I do know that you are very supportive of store front travel agents. We are not perfect, but I have “never” had an airline refuse to assist us is any of the 3 situations in the commentary; yes I have done all 3 in the past. “What is the name that appears on your passport or what name appears on the driver’s license are 2 very different answers. Well, you can have up to xxx errors on the name is a rule long expired. We also request a scan of either form of ID and then it is all on our shoulders if there is an error.
    But, back to the subject, travel agents generally can get these things fixed a lot easier than the people mentioned above. $1000’s were lost against my 30.00 fee.

  • Attention All Passengers

    Changing an international ticket is really not as easy as you perceive it to be. Once a ticket is issued (usually weeks or months in advance) and then you want to do a name change, it essentially involves canceling and rebooking the ticket and starting over. Will the fare class you booked be available? Will it price out the same exact way ?…No, not likely at all. Pricing changes, taxes fluctuate day to day, the flight might not even be available in any class to be rebooked, so no, a name change does not involve crossing out the old name and writing in the new or cutting and pasting in the new name – it’s all about the actual ticket – booking class, faring, penalties involved etc.

  • Pegtoo

    Especially when entering airport codes!!!

  • Extramail

    Except that I live in a state that, come January, my drivers license will not be accepted as proof of identity. Hoping that gets changed but you do have a good idea.

  • Extramail

    The other thing you have to double check is spell check. My name gets auto corrected more times than I care to count so I’m trained to double check.

  • Alan Gore

    There is no IT reason why a name change has to involve ” canceling and rebooking the ticket and starting over.” The reservation isn’t being changed, just the name field in the passenger record. That’s an update in place of a single row in the database. If your employer told you that such an operation involved canceling and rebooking a ticket, he was feeding you the fake line they use to screw people over – you as an agent as well as the passenger, because if you knew how simple the actual internals of making a name change were, your first instinct would undoubtedly be to help a passenger having problems – just as you were allowed to do in the old days.

  • Attention All Passengers

    Once a major change is made on a PNR (a name change would be one item), it will not retain the same fare and it is not going to reprice automatically with the same (original) fare. I don’t know of any airline system that will do this (Sabre, Apollo), certainly not CO’s SHARES, the most antiquated thing out there. I do know of the one that used to exist and it was able to be done (ancient history).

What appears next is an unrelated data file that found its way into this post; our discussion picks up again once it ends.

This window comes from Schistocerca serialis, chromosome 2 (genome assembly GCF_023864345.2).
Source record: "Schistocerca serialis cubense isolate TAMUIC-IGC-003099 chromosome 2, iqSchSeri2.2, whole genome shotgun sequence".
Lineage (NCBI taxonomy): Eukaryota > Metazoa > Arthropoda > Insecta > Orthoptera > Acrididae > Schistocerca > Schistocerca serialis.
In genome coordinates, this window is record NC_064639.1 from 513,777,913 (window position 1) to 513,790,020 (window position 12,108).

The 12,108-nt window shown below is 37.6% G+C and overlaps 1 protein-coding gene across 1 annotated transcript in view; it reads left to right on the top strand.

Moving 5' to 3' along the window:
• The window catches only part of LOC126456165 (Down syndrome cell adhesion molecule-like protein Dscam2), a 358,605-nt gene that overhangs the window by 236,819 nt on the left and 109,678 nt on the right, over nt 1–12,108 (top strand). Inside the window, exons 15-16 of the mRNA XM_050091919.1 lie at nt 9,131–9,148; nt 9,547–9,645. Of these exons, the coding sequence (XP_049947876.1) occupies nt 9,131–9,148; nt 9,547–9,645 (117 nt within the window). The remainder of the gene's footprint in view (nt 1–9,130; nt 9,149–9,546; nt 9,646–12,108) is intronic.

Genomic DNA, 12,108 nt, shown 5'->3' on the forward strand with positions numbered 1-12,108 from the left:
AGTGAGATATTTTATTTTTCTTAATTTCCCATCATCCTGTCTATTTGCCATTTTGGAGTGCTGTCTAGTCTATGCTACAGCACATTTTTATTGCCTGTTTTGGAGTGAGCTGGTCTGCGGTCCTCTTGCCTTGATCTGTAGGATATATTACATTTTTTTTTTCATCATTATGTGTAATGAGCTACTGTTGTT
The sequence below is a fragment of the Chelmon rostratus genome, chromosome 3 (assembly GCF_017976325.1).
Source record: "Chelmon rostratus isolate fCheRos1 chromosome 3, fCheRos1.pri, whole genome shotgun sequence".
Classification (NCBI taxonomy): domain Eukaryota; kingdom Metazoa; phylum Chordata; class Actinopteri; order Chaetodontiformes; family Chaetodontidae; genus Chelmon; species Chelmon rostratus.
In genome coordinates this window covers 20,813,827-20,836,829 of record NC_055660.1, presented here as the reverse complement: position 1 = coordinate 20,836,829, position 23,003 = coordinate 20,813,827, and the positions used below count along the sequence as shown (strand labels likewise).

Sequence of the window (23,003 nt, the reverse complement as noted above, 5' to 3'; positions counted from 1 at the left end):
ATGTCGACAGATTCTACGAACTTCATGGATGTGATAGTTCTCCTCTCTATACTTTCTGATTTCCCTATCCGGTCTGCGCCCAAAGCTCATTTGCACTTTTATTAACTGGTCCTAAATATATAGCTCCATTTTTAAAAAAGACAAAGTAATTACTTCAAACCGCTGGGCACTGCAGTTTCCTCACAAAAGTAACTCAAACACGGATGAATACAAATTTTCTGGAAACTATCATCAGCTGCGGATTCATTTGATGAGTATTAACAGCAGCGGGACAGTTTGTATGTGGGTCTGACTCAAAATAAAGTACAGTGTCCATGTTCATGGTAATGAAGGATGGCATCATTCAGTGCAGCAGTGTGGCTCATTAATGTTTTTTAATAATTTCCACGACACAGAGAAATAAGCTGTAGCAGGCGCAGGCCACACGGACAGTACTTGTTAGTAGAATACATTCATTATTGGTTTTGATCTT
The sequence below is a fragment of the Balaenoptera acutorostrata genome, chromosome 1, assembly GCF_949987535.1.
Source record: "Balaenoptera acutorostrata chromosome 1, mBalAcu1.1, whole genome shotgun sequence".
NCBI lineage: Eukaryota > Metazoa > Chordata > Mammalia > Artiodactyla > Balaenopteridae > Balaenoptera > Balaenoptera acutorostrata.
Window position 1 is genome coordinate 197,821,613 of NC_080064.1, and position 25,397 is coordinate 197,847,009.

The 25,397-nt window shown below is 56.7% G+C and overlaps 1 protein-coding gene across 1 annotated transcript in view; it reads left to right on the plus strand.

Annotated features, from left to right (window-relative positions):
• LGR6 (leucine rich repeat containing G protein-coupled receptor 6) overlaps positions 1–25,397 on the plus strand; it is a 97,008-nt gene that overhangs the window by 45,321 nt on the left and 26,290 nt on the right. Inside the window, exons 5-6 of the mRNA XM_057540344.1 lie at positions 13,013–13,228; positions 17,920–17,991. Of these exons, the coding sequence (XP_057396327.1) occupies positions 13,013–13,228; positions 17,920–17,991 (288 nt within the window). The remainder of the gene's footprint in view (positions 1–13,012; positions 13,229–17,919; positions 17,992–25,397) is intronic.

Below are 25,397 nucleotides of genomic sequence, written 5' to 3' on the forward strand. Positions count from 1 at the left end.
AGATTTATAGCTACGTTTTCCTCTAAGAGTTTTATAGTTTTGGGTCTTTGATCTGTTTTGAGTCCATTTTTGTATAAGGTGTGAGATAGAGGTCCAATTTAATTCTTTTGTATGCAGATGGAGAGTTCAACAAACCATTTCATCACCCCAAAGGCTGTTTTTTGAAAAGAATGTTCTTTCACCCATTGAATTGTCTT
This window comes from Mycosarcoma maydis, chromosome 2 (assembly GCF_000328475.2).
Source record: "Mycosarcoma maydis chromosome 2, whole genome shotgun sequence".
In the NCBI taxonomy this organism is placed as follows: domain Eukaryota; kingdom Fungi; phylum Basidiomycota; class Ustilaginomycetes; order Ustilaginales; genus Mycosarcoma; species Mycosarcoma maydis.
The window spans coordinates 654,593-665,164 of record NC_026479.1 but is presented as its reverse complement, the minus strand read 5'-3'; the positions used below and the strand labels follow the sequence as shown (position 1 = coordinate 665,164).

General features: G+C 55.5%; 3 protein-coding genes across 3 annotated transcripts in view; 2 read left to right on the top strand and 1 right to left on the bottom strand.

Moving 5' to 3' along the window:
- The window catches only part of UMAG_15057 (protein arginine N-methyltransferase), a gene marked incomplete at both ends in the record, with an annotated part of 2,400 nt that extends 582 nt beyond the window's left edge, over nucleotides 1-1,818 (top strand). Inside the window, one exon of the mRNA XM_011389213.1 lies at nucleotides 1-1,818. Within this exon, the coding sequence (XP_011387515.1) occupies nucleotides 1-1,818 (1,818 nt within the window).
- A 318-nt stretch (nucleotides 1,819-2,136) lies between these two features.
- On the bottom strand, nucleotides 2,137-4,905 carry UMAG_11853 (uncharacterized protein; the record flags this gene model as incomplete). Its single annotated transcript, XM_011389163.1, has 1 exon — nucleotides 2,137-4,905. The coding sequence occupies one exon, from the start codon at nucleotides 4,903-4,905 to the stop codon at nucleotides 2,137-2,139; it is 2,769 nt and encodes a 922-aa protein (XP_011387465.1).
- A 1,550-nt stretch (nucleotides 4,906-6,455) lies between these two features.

• Alan Gore

    There is a federal Real ID Act, which sets a common standard for how driver licenses and state ID cards are to be formatted. A few states, mine included, are not on the Real ID standard yet.

  • Alan Gore

    That’s just a company policy, not a technical IT reason.

  • PsyGuy

    People just need to learn how to type, especially in a transaction with real economic consequences. I blame autocorrect, but really who doesn’t know how to spell their name or their wife’s name and why aren’t you reading the exact spelling from their travel document right in front of you. I get busy dad, lot’s of things on your plate, you think this one is easy, and move on to the next.

    They will say that mistake “is on you”, because they are right, it’s your fault, life can be a cruel teacher.

  • PsyGuy

    Why would anyone walk through a forest filled with traps, I’d just take an Uber.

  • PsyGuy

    Now that I agree with, or don’t run into traffic because you’re playing Poekmon GO and you see a Squirtle across the intersection. I’ve seen augmented reality head rigs, and they need to come with warnings not to use them outside.

  • PsyGuy

    DIA just started a new fingerprint scanner system that links your fingerprint and scanning stations to your passport and your reservation.

  • PsyGuy

    You know Americans have the LOWEST percentage of passport ownership among first world nations.

  • PsyGuy

    Get a passport card.

  • PsyGuy

    The savings aren’t even substantial, it’s literally a few bucks difference.

  • PsyGuy

    It would still work at smaller airports that don’t scan tickets and bar codes.

  • PsyGuy

    I have to agree, however the airlines could change those policies.

  • PsyGuy

    Then you’d be looking for a new job.

  • PsyGuy

    Don’t blame inanimate machines either.

  • PsyGuy

    Airlines aren’t run on recovering costs, but generating profit.

  • PsyGuy

    Was probably still cheaper than a new ticket.